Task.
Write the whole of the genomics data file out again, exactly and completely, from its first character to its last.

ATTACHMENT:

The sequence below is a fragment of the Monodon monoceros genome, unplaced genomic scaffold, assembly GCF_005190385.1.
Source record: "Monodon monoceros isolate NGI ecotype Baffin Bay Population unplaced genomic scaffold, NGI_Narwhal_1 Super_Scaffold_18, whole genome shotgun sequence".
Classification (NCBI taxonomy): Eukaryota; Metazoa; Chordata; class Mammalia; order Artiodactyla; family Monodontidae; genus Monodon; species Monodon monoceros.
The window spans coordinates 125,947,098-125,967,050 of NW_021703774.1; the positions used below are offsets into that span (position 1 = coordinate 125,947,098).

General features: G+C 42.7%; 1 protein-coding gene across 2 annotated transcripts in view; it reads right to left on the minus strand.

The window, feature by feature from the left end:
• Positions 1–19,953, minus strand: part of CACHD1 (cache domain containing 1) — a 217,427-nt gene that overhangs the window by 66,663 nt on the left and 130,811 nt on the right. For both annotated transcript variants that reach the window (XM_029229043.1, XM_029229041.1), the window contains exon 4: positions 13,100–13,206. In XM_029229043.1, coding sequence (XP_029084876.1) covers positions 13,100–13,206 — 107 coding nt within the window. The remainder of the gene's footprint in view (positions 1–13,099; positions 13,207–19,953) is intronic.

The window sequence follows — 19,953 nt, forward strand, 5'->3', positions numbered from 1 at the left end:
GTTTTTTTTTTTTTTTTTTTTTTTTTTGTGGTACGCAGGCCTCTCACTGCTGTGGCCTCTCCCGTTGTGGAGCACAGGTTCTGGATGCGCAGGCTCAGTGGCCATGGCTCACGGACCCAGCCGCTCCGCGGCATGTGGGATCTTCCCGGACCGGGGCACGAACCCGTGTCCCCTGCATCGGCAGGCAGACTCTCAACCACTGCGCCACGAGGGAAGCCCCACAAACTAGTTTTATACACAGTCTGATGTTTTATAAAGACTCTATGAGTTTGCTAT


The sequence below is a fragment of the Monodon monoceros genome, unplaced genomic scaffold, assembly GCF_005190385.1.
Source record: "Monodon monoceros isolate NGI ecotype Baffin Bay Population unplaced genomic scaffold, NGI_Narwhal_1 Super_Scaffold_18, whole genome shotgun sequence".
Classification (NCBI taxonomy): Eukaryota; Metazoa; Chordata; class Mammalia; order Artiodactyla; family Monodontidae; genus Monodon; species Monodon monoceros.
The window spans coordinates 125,947,098-125,967,050 of NW_021703774.1; the positions used below are offsets into that span (position 1 = coordinate 125,947,098).

General features: G+C 42.7%; 1 protein-coding gene across 2 annotated transcripts in view; it reads right to left on the minus strand.

The window, feature by feature from the left end:
• Positions 1–19,953, minus strand: part of CACHD1 (cache domain containing 1) — a 217,427-nt gene that overhangs the window by 66,663 nt on the left and 130,811 nt on the right. For both annotated transcript variants that reach the window (XM_029229043.1, XM_029229041.1), the window contains exon 4: positions 13,100–13,206. In XM_029229043.1, coding sequence (XP_029084876.1) covers positions 13,100–13,206 — 107 coding nt within the window. The remainder of the gene's footprint in view (positions 1–13,099; positions 13,207–19,953) is intronic.

The window sequence follows — 19,953 nt, forward strand, 5'->3', positions numbered from 1 at the left end:
GTTTTTTTTTTTTTTTTTTTTTTTTTTGTGGTACGCAGGCCTCTCACTGCTGTGGCCTCTCCCGTTGTGGAGCACAGGTTCTGGATGCGCAGGCTCAGTGGCCATGGCTCACGGACCCAGCCGCTCCGCGGCATGTGGGATCTTCCCGGACCGGGGCACGAACCCGTGTCCCCTGCATCGGCAGGCAGACTCTCAACCACTGCGCCACGAGGGAAGCCCCACAAACTAGTTTTATACACAGTCTGATGTTTTATAAAGACTCTATGAGTTTGCTAT